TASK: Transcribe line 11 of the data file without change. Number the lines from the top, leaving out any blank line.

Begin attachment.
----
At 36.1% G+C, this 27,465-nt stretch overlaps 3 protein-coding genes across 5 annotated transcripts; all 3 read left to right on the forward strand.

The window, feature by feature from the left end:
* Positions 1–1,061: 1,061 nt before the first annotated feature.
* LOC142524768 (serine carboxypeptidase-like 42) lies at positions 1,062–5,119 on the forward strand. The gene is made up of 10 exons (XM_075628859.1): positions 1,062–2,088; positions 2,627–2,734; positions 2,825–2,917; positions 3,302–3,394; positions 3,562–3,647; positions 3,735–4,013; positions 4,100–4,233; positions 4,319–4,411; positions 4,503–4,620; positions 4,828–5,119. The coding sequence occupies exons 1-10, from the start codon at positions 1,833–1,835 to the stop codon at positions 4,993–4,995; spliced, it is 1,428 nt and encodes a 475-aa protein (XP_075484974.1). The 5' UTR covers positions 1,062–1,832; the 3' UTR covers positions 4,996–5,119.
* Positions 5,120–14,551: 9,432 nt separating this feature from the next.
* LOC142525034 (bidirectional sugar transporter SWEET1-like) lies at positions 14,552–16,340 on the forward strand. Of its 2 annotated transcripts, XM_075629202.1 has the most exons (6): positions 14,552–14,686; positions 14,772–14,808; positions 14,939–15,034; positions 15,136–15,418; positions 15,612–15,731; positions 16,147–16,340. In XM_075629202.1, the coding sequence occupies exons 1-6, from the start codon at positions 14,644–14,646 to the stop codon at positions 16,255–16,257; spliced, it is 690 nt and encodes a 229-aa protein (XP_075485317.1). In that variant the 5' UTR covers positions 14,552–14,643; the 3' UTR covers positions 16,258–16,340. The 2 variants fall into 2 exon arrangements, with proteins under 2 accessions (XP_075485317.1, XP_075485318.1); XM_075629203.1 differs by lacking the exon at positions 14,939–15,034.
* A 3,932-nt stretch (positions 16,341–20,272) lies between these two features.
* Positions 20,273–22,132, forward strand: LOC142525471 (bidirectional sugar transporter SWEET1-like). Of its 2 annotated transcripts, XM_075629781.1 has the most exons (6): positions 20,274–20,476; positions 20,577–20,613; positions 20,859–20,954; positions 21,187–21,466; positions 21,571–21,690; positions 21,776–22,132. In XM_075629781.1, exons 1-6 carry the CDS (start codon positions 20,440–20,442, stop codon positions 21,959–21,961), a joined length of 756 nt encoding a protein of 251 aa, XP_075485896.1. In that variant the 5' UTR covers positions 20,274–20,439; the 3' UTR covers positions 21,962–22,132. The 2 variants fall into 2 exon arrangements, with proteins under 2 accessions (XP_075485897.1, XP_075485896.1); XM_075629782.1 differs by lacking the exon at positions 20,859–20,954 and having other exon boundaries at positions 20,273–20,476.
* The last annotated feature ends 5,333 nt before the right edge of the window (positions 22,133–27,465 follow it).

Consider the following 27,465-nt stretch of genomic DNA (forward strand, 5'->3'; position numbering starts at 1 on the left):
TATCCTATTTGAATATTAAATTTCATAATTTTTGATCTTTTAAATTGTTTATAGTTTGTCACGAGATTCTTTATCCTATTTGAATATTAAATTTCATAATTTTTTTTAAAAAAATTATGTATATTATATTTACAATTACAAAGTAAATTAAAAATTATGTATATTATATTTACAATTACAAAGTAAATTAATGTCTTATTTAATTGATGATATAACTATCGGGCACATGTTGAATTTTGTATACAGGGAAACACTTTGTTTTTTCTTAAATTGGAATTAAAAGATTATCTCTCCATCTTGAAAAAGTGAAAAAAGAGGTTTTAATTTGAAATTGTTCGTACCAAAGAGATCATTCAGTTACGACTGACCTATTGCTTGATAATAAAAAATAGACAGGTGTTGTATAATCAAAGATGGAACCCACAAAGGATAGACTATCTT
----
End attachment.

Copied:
TATCCTATTTGAATATTAAATTTCATAATTTTTGATCTTTTAAATTGTTTATAGTTTGTCACGAGATTCTTTATCCTATTTGAATATTAAATTTCATAATTTTTTTTAAAAAAATTATGTATATTATATTTACAATTACAAAGTAAATTAAAAATTATGTATATTATATTTACAATTACAAAGTAAATTAATGTCTTATTTAATTGATGATATAACTATCGGGCACATGTTGAATTTTGTATACAGGGAAACACTTTGTTTTTTCTTAAATTGGAATTAAAAGATTATCTCTCCATCTTGAAAAAGTGAAAAAAGAGGTTTTAATTTGAAATTGTTCGTACCAAAGAGATCATTCAGTTACGACTGACCTATTGCTTGATAATAAAAAATAGACAGGTGTTGTATAATCAAAGATGGAACCCACAAAGGATAGACTATCTT